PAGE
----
At least once each day I get a call from someone trying to sell me outsourced development services. It’s difficult to not be frustrated with these calls and it is increasingly hard to be polite, because
they come so frequently. Yet, more than frustrated, I am just puzzled. Does this tactic still work? Who in this day and age would give business based on a cold call? These companies could definitely use a dose of business development 2.0.
Because of these calls, for a while I have been thinking about the impact of the modern age on business development.
In the good old days, it all boiled down to the salesmen with the big rolodexes who could close the deal. But clearly, the rules have changed. How does business development work this days? What makes sense and what does not? In this post we take a look.
Cold Calling is Dead
The reason we all hate cold calls so much is because they are very intrusive.
A stranger interrupts our flow, and takes precious seconds away from our lives. But maybe even as recently as 10 years ago we
did not feel it so acutely. Why? A few reasons. First, the pace of our lives was not as fast, the minutes did not feel as precious.
But more importantly, today we have a much less intrusive form of solicitation – email. True we all hate spam, but an unwanted email
doesn’t feel like as sharp an interruption as an unsolicited phone call.
Besides being annoying, cold calling is no longer effective. People are smarter these days, and have learned to ignore upsells.
A targeted email which avoids the spam box has a higher chance of getting a response than a call. With a call, the default
allergic reaction is now “no.” But with a brief and sincere email it could be, “hmmm, this might be interesting…”
However, even cold emails do not work. To have a chance at making a sale, you need to get a warm introduction.
It used to be that the business web was hidden inside of people’s heads and rolodexes. Today, however, a lot of it is out there in the open – inside a digital business network called LinkedIn.
Warm Calling via LinkedIn
LinkedIn is a business network that has emerged as a substitute to the rolodex. Because it is
online and self-managed, LinkedIn offers a much more robust way of maintaining your business connections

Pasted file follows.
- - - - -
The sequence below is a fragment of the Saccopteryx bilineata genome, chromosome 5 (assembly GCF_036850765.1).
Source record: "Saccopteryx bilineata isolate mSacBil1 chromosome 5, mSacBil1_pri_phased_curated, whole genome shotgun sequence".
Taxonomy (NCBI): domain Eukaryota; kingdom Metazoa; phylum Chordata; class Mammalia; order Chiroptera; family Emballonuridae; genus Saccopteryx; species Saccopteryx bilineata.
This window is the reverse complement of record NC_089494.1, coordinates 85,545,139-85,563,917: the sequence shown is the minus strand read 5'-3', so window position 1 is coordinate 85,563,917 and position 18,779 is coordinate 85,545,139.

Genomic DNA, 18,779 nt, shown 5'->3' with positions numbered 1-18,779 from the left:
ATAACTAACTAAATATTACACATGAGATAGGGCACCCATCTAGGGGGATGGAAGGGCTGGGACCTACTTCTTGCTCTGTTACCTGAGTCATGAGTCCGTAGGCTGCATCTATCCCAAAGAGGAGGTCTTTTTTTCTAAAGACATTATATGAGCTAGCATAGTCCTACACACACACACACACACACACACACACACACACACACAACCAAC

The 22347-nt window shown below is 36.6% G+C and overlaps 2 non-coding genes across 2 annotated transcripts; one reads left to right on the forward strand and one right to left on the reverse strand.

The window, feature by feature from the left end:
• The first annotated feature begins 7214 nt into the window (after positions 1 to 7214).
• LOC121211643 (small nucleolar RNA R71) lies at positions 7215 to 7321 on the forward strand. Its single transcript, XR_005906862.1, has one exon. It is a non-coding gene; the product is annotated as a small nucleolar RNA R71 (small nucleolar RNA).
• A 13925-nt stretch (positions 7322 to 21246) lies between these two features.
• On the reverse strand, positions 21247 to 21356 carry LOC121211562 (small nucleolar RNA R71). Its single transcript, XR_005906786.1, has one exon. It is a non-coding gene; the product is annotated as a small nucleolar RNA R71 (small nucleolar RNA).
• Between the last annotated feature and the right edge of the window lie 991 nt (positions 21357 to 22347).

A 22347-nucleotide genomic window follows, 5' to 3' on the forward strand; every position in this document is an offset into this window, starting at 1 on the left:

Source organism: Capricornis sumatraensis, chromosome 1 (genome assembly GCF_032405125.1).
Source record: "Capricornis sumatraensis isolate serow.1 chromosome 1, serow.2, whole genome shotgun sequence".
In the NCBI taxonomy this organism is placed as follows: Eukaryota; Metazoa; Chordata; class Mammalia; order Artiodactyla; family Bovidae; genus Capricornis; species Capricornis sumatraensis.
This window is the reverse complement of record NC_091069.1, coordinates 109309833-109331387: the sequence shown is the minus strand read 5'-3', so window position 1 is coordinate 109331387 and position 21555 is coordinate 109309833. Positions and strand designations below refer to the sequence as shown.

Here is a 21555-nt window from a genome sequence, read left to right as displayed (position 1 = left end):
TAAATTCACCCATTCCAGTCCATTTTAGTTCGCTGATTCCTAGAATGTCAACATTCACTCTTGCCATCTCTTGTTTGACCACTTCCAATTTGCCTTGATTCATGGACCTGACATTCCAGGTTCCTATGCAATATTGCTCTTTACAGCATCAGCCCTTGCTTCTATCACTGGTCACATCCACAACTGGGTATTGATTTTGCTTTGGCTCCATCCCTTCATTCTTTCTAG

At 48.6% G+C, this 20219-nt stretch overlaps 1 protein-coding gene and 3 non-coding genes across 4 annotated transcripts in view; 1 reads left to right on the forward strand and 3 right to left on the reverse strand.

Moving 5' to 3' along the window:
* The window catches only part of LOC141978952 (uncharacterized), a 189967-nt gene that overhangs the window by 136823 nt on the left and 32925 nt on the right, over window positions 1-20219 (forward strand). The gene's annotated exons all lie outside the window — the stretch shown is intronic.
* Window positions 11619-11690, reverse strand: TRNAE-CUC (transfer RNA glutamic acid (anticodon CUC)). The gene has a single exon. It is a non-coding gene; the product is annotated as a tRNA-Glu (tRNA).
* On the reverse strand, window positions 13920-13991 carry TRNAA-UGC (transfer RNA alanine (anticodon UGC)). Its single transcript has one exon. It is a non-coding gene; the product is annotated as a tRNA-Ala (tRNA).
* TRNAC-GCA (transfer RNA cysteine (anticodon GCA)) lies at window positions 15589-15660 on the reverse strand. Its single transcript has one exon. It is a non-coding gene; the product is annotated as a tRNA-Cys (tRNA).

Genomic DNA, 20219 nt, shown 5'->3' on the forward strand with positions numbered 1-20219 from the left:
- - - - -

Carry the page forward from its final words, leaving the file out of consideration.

and seeing what they are up to. But beyond that, LinkedIn has become an indispensable tool for business introductions.
Say you’re interested in talking to Acme Co. about your new product. You log into LinkedIn and search for people
who work for Acme. Then you see how you might be connected to them. Ideally connection is just one degree away, or in other words, you know someone who knows the person you are looking to connect with directly. And then you ask for an introduction.
An introduction received via LinkedIn is much warmer than a cold call, because it comes with a bit of trust. You are
no longer a stranger trying to upsell things that no one needs, instead you come with a recommendation, however light,
from a person that the receiver is connected to. And even if you can’t find a path to connect to someone, sending a direct message
via LinkedIn is better than sending a cold email. The reason is that LinkedIn implies business context, and so the person you’re trying to reach likely is not going to be as surprised or angry about the unsolicited ping.
Creative Calling via Social Media
Beyond connecting on LinkedIn there are other modern means of connecting with people. Facebook message, Twitter @response, a comment on a photo or blog post, etc. These are ways of getting someone’s attention that are creative, but you need to be careful when employing them because they can
be unwelcome. People do not use Twitter to get unsolicited business pings, nor do they post pictures for strangers to
comment on. Facebook is probably somewhat acceptable because a lot of people are mixing business contacts with friends there.
But the most solid way of connecting with someone outside of LinkedIn is via their blog.
People who blog generally want to have a conversation. If you engage with someone around their blog and participate in
a conversation on a topic that they are interested in, you will naturally connect with them. Particularly if
your business engagement is relevant to the topic they are discussing, blog comments are likely the best way to engage.
However, if you try to push the conversation off topic, the person will perceive you as disingenuous and there will be no business.
Let’s suppose you’ve found the right way to connect and you’ve got your meeting. Now you’re
looking at the whole sales cycle. Particularly, if you are small startup aiming to sell your product to a big company,
has anything changed? Not really. You still have two fundamental hurdles – the time and the risk.
Between startups and big companies expectations
of how quickly the deal can get done are completely misaligned. Big companies are scared of the startup speed.
Startups are frustrated with big companies’ turtle pace.
Beyond the length of the sales cycle the issue that kills most transactions between startups and large firms is risk.